Mr MORRIS (Mornington) (18:25): I am glad we got back to the bill eventually.
The Sale of Land Amendment Bill 2019 amends the Sale of Land Act 1962, the Anzac Day Act 1958 and the Estate Agents Act 1980.
I think it is reasonable to say that, compared with many markets, the Victorian property market, particularly the housing market, operates reasonably well. It is certainly not perfect, and I am not suggesting all participants—I am thinking particularly now of first home buyers—find it an easy market, but in terms of market structure I think it works reasonably well.
But it is often said that buying a house—or, more correctly, buying a dwelling—is the most significant purchase most people will make in their lifetime. There is significant debt involved and consequently there is an element of risk.
That risk is often overlooked in a rising market. But as we know, even in times of a rising market there can be traps for the unwary, not necessarily because of illegal or inappropriate behaviour by some participants in the market but still potentially challenging for the inexperienced.
The Sale of Land Act then is an important part of our consumer protection legislation. It is often not thought of in the sense of being consumer protection legislation, particularly given that in probably most transactions the buyer and seller have pretty much the same sort of market power, whereas most consumer law is concerned about protecting the rights of the consumer versus the vendor or the rights and obligations of the vendor, and appropriately so because the relative power is often significantly different.
The changes that are proposed here are essentially about improving the operation of the existing legislation.
I think the member for Macedon talked about restrictions on the use of sunset clauses in off-the-plan contracts, and that is certainly an important element of this bill. I want to focus basically on that, but certainly the bill also proposes prohibition of the use of certain types of contracts. It proposes the prohibition of rent-to-buy arrangements under some circumstances and the regulation of moneys paid with regard to land banking schemes and of course the inevitable and necessary consequential amendments.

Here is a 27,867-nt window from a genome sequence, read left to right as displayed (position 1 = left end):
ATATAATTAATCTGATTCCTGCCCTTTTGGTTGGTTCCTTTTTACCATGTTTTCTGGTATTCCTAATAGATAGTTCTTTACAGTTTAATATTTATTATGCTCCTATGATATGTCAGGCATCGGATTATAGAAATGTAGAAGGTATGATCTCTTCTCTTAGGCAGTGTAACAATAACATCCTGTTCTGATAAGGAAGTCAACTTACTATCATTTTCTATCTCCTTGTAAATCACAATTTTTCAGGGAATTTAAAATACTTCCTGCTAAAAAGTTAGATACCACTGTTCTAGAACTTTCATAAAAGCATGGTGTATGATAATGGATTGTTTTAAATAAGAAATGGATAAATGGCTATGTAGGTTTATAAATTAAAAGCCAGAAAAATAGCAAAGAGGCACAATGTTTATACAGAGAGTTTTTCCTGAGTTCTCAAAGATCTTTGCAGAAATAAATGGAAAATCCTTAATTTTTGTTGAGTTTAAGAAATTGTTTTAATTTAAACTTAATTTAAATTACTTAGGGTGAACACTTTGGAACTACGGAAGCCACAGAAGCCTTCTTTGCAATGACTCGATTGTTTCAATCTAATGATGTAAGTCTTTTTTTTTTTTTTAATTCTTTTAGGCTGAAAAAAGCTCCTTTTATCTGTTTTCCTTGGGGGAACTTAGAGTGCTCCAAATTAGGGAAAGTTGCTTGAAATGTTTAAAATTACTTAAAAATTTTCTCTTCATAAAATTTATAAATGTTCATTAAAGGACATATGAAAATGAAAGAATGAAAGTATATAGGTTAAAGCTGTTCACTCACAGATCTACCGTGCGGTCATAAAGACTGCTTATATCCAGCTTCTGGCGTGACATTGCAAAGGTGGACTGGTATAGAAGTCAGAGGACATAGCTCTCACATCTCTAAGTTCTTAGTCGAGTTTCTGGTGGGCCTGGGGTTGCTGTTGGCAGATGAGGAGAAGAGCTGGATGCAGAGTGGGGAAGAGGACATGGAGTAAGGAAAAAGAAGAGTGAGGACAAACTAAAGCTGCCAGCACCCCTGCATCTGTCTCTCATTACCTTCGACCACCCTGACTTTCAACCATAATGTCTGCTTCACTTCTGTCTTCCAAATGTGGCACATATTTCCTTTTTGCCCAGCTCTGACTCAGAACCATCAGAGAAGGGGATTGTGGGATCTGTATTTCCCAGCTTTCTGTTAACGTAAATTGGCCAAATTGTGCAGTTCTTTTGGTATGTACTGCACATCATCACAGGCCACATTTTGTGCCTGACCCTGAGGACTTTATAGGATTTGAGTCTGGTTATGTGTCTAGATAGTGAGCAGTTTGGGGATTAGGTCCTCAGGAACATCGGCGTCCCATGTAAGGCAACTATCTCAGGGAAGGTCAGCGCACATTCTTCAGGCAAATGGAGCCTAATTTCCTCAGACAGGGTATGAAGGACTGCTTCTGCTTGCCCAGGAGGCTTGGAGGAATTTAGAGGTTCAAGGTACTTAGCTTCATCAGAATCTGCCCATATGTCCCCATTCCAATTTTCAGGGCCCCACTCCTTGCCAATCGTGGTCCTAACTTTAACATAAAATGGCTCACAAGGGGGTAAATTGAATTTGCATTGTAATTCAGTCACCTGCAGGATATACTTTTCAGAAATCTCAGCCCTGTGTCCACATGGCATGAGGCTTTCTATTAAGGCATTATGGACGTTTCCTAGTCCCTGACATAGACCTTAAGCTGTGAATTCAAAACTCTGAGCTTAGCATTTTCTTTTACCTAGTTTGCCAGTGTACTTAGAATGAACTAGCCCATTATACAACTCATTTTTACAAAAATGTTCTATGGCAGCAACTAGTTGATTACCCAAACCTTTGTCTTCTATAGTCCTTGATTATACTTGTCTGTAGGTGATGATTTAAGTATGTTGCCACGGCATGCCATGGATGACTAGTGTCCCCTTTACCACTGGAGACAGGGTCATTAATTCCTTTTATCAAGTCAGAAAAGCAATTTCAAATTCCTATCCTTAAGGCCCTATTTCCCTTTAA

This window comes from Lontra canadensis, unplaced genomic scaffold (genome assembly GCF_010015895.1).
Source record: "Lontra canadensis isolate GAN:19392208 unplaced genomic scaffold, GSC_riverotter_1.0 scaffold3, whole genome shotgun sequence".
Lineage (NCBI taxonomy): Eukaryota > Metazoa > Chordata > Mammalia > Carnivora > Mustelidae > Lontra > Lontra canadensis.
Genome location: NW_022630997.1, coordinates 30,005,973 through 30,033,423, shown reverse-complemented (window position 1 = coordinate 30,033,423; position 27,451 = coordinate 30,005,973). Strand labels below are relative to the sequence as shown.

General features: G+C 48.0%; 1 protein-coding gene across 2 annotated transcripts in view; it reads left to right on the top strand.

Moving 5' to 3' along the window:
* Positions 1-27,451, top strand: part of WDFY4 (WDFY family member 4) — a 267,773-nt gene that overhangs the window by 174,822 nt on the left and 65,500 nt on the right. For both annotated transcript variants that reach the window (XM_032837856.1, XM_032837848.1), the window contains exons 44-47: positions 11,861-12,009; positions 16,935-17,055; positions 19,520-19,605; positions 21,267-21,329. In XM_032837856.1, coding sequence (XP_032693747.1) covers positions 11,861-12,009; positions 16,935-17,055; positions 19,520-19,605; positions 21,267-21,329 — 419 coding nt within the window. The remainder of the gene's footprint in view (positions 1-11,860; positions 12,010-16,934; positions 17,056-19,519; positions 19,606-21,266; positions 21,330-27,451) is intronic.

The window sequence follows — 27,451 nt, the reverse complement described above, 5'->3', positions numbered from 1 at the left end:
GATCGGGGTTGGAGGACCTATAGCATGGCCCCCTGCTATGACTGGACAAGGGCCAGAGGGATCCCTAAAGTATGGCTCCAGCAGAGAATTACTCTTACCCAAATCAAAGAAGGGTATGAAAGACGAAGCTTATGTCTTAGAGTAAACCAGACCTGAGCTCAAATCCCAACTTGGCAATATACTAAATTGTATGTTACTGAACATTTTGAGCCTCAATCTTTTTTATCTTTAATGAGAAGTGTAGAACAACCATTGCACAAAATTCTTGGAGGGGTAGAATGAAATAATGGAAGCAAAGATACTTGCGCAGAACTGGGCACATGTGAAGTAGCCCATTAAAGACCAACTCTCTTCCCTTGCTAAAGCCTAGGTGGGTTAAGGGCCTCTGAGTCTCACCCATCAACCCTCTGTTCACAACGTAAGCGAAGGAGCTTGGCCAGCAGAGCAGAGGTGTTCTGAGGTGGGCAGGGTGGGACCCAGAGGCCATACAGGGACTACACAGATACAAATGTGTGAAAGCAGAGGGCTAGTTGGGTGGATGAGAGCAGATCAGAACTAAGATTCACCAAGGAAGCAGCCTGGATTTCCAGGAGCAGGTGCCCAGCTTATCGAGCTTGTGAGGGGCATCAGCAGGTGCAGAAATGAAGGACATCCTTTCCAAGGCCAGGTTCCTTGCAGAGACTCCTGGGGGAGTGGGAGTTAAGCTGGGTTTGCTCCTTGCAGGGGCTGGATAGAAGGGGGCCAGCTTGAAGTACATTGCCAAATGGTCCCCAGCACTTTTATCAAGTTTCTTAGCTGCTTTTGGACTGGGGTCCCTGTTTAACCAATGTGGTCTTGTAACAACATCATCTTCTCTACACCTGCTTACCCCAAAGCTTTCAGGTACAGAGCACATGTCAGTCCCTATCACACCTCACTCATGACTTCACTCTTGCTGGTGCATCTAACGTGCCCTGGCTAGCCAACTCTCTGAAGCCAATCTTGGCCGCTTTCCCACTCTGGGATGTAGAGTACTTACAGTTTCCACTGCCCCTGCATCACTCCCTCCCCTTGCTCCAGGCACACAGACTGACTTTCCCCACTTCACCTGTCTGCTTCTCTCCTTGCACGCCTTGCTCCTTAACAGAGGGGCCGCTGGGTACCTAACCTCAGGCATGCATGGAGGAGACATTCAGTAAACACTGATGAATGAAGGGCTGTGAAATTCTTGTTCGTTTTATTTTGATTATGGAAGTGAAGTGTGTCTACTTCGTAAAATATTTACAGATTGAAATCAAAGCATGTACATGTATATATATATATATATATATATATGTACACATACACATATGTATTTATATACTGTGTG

As I have noted, the bulk of the transactions in the housing market are between vendors and purchasers with relatively equal market power, but there are of course some circumstances where that is not the case. If you are purchasing a block of land in a large subdivision, that is an obvious one.
There might be somewhere between 30 and 200 lots in a large subdivision; obviously there is an imbalance there. If you are purchasing an apartment in a 200-apartment block, there is obviously an imbalance of power there.
Clause 12 inserts new sections into the Sale of Land Act to introduce arrangements to govern those purchases known as off the plan.
Buying off-the-plan essentially means you are buying something that is not yet built. It has proved an effective method of gauging buyer sentiment. It has proved an effective method of providing some early finance for developers. It has often been used to provide assurance to a bank or some other source of finance that the project is in fact financially sound.
Of course it also means that a significant deposit is paid, and the benefit to the purchaser is generally that there is an opportunity or a potential opportunity to pay significantly less stamp duty than you would pay if you were buying an existing property.
As all members would be aware, in the period to probably around about November 2017 we had a solidly rising market for a number of years and property prices grew strongly. That generated a situation where properties that had been purchased off the plan were often worth significantly more when it came time to complete the transfer than they had been when the project was commenced and the initial deposit was paid.